Also think about what information you have: are you keeping extensive records of your operations, and is it organized and easy to go through? All digital projects start with the data, and the more data you have (and the more organized it is), the better the outcome of your projects.

Alberta Support Organizations

You may want to work with a tech consultancy in Alberta to get your project off the ground. Some (but certainly not all) of these organizations include:

There also may be opportunities for you to develop an AI or data science team in-house, utilizing your existing talent. You can attend an upcoming Amii session to find out more about AI and how to get started. There will likely be more learning opportunities popping up in the next year, as Alberta begins its big push to drive more companies (and Albertans) to dive into this game-changing technology!

Meagan Hampel
Meagan Hampel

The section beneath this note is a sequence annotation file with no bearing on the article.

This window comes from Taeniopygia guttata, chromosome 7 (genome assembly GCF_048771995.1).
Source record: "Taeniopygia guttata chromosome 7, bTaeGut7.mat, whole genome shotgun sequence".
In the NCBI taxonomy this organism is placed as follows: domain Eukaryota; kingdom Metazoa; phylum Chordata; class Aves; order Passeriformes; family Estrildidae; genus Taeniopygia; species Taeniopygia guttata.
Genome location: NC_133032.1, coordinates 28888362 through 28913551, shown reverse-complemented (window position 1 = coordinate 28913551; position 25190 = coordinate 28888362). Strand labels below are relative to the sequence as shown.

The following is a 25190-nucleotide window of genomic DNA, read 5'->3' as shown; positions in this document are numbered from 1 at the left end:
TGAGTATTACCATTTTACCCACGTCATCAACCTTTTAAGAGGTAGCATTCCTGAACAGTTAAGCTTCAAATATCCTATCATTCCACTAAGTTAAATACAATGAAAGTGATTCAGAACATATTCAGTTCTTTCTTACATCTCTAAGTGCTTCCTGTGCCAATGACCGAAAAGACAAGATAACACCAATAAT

An expert in technology communications with over 10 years of experience, Meagan is well-versed in translating complex topics into stories that can be understood by anyone. She spent four years working as a science reporter in the UK, covering a diverse range of research and industry breakthroughs. Since 2014, Meagan has led the communications team at Cybera, a not-for-profit, technology-neutral organization responsible for driving Alberta’s economic growth through the use of digital technology. She passionately believes in the importance of increasing the breadth and quality of Alberta’s digital resources, for the benefit of everyone. Meagan is also fascinated by new communications technologies, and the integration of multimedia tools with traditional storytelling.